What does blacking out mean — and what happens to your body? Experts explain

·5-min read
Experts say that blacking out means you have no memory of what you did or what happened. (Photo: Getty Images)
Experts say that blacking out means you have no memory of what you did or what happened. (Photo: Getty Images)

Andy Cohen made headlines after his alcohol-induced rant about former New York City mayor Bill de Blasio during CNN’s New Year’s Eve Live with Anderson Cooper and Andy Cohen. However, Cohen recently shared that he didn’t recall badmouthing de Blasio.

When Cohen and Cooper got in the car after the CNN special, “I saw on Twitter the rant I did about de Blasio,” the Watch What Happens Live with Andy Cohen host admitted during an appearance on Jimmy Kimmel Live! on Feb. 3, according to People. “And I did not recall — though it was about 40 minutes earlier — saying, ‘Sayonara, sucka’ to the outgoing mayor of New York.”

Cohen shared that he needed Anderson to confirm what he’d actually said. "I go, 'Oh, my God… I said, 'Sayonara, sucka'?" Cohen recalled with a laugh. 'And he goes, 'Yes, you did!'"

So what, exactly, happens when you have memory loss from drinking too much alcohol? Sometimes, it's called a blackout.

“A blackout means you are amnestic” — as in, experiencing amnesia — “for a period of time while you are intoxicated,” Dr. Anna Lembke, professor and medical director of addiction medicine at Stanford University School of Medicine, tells Yahoo Life.

Brad Lander, a clinical psychologist who specializes in addiction medicine at the Ohio State University Wexner Medical Center, tells Yahoo Life that “a blackout from alcohol occurs when alcohol interferes with the conversion of short-term memory to long-term memory. There is no memory of what you did or what happened.”

Lander explains that the hippocampus is a brain structure that’s responsible for converting short-term to long-term memory. “The hippocampus is essentially ‘shut down’ by high amounts of alcohol,” he says. “Also, alcohol reduces glutamate, an important neurochemical involved in memory formation.”

This is not to be confused with passing out, which experts say is “very different” from blacking out. “Passing out is a loss of consciousness from drinking too much,” says Lander. “Alcohol is a sedative, and if the brain is sedated enough, the person passes out. A blackout is a loss of memory. In a blackout, people are walking and talking but don’t remember it the next day.”

In fact, one of the most surprising characteristics of an alcohol-induced blackout is that people can actually appear to be aware and — on the surface — able to make decisions. “They might seem a little intoxicated, but with superficial interactions they would seem to be awake and also compos mentis,” says Lembke.

She adds: “They can even engage in complex behaviors, and they appear to be able to give consent and yet they can be not actually present for what’s happening in the way we usually think of in terms of consciousness. Later, when they emerge from a blackout state, they don't have any memory for that period of time.”

Others can experience what are called brownouts or partial blackouts — essentially, having “pieces of time missing but also vague memories,” says Lembke, which is possibly what Cohen experienced. It's what Lander calls a “spotty memory” of how your evening actually went. “The memory ‘stutters’ so bits and pieces can be recalled,” says Lander. “A complete, or total, blackout is no memory of the time at all.”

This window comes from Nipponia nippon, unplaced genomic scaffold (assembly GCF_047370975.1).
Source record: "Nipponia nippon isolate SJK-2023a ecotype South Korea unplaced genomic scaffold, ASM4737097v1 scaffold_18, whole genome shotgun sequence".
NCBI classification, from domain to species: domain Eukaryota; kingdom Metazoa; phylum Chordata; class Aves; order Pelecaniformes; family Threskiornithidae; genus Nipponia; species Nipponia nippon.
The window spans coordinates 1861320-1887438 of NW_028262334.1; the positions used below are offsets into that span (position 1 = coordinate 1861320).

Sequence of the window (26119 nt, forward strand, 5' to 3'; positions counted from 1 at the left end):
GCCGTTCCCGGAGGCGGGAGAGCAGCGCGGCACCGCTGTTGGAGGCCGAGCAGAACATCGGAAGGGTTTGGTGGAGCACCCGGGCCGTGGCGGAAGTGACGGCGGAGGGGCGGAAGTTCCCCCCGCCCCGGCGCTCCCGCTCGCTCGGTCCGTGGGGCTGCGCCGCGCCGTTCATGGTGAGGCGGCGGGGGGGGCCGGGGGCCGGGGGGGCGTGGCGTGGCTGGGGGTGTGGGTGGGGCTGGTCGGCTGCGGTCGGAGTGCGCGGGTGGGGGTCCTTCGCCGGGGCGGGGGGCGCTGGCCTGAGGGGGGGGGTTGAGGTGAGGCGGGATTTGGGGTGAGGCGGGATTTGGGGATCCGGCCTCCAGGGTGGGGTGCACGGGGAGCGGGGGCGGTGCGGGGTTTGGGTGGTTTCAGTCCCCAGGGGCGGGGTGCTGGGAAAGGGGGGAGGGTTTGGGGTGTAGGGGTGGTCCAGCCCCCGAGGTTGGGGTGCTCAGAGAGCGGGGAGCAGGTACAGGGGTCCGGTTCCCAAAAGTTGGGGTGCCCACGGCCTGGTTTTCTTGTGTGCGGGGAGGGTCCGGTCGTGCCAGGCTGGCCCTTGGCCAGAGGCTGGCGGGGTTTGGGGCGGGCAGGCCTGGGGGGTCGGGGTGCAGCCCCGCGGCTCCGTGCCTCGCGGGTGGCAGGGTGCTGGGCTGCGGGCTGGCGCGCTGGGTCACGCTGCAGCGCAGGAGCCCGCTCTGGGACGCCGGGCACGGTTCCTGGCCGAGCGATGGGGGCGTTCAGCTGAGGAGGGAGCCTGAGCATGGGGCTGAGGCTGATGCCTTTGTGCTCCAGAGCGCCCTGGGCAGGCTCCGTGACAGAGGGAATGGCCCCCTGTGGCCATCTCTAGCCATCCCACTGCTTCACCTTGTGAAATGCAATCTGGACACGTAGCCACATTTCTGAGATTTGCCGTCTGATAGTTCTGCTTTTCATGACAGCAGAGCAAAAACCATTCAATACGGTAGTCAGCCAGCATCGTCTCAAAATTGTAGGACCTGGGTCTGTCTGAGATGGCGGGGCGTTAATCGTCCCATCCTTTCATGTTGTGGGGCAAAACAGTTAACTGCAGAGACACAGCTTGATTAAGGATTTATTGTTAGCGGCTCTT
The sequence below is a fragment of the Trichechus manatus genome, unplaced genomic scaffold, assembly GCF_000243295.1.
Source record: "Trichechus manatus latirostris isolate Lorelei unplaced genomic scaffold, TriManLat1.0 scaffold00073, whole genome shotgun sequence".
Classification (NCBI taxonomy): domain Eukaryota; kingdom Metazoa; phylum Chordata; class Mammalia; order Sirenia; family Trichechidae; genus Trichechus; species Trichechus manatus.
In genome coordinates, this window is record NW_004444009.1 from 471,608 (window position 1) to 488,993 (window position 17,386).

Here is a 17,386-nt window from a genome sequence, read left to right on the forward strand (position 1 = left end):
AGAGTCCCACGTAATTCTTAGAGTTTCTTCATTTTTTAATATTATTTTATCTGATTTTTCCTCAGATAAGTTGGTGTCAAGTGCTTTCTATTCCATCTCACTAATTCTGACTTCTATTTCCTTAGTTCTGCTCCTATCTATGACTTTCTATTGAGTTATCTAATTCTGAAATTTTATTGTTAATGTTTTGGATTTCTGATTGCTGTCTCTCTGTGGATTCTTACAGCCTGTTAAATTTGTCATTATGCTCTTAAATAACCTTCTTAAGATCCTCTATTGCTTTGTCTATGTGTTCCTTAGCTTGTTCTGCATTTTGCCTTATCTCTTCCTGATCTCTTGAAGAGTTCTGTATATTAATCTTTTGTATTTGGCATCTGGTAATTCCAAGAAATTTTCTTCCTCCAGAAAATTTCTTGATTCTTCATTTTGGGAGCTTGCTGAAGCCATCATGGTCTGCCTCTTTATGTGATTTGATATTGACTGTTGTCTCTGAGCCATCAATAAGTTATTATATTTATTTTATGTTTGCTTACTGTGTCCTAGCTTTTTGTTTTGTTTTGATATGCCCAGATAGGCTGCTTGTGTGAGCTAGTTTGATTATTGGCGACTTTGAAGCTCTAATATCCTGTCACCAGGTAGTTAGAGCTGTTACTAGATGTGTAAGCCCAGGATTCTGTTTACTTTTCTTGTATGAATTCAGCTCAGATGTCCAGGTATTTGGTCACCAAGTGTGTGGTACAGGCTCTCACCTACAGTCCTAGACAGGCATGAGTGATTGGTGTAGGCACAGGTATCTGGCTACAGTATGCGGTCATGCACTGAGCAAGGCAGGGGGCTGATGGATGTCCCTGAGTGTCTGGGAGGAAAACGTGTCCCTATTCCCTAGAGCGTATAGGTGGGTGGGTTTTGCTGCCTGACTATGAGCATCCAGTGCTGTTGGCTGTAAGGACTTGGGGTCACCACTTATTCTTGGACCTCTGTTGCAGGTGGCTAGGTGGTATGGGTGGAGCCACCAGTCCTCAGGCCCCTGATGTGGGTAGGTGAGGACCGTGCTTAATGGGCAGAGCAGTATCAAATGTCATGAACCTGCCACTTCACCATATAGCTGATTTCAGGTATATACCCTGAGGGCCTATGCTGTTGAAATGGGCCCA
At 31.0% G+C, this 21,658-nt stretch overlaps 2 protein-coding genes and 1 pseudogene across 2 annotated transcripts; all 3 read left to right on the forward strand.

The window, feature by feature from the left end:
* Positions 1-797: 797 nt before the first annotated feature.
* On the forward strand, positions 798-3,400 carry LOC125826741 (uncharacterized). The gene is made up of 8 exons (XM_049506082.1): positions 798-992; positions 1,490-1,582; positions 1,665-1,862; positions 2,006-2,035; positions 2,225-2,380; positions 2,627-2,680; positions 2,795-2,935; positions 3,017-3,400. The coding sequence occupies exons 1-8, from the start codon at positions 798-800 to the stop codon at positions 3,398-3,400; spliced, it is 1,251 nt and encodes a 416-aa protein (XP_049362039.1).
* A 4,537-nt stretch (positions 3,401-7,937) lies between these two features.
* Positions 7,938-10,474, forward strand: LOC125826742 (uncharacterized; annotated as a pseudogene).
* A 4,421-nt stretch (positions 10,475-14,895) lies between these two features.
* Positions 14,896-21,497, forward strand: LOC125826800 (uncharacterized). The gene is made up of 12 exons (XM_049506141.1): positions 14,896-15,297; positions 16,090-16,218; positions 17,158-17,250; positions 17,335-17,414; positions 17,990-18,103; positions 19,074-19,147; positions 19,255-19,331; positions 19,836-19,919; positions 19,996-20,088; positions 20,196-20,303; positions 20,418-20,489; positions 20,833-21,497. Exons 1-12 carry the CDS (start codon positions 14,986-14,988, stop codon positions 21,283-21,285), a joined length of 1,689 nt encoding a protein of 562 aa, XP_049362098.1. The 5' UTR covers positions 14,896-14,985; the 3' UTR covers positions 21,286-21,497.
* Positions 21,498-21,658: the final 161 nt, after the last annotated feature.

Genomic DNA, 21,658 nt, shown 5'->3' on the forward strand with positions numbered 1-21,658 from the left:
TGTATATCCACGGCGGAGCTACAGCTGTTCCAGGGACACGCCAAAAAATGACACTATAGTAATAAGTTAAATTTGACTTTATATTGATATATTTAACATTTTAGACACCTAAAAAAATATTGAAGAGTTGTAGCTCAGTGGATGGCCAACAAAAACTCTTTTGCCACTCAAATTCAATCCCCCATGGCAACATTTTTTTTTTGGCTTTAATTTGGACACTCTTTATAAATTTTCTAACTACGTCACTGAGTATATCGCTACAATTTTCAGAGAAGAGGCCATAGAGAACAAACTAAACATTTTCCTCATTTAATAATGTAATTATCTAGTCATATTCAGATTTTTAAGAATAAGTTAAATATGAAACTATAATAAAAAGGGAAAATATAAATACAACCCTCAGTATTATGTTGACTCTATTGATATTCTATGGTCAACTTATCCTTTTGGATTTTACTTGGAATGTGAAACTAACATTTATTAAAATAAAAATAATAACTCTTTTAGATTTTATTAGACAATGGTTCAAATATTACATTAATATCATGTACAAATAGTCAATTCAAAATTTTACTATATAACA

Certain drinking behaviors can put people at risk for blackouts. They’re more likely to happen to those who consume “large amounts of alcohol,” says Lembke, such as with binge drinking. According to the National Institute on Alcohol and Alcohol Abuse, blackouts also tend to happen at blood alcohol concentrations of about 0.16 percent — which is nearly twice the legal driving limit — and higher.

“The higher your blood alcohol, the more likely you are to have a blackout,” says Lembke. “And the faster you consume the alcohol, the more likely you are to have a blackout.”

Once you’ve experienced a blackout, “you’re more likely to have another,” says Lembke, and “some people are prone to blackouts for reasons we don’t understand.”

In addition to the health risks associated with consuming alcohol, which include high blood pressure, heart disease, stroke, liver disease and certain cancers, what effect do blackouts have on your health?

“Repeated blackouts can cause permanent damage to the hippocampus and reduction of glutamate,” explains Lander. “This leads to ongoing memory problems and, possibly, dementia.”

As Lembke puts it, “Alcohol is toxic to the brain.”

Alcohol-induced blackouts also leave people more vulnerable to sexual assault, as well as risky behaviors that can put a person’s health in danger. “When you're in a blackout, you appear to be conscious but you're not, so people assume you have the ability to make decisions that you don’t actually have,” says Lembke, including giving informed consent.

She adds: “You’re compromised in all the other ways you would be if you were not all there,” meaning not conscious. “It’s like you're on automatic pilot. And that might be OK if there are no storms, but if there’s a storm or the engine goes out, you’re not going to be able to engage your cortex and be able to make good decisions — or any decisions.”

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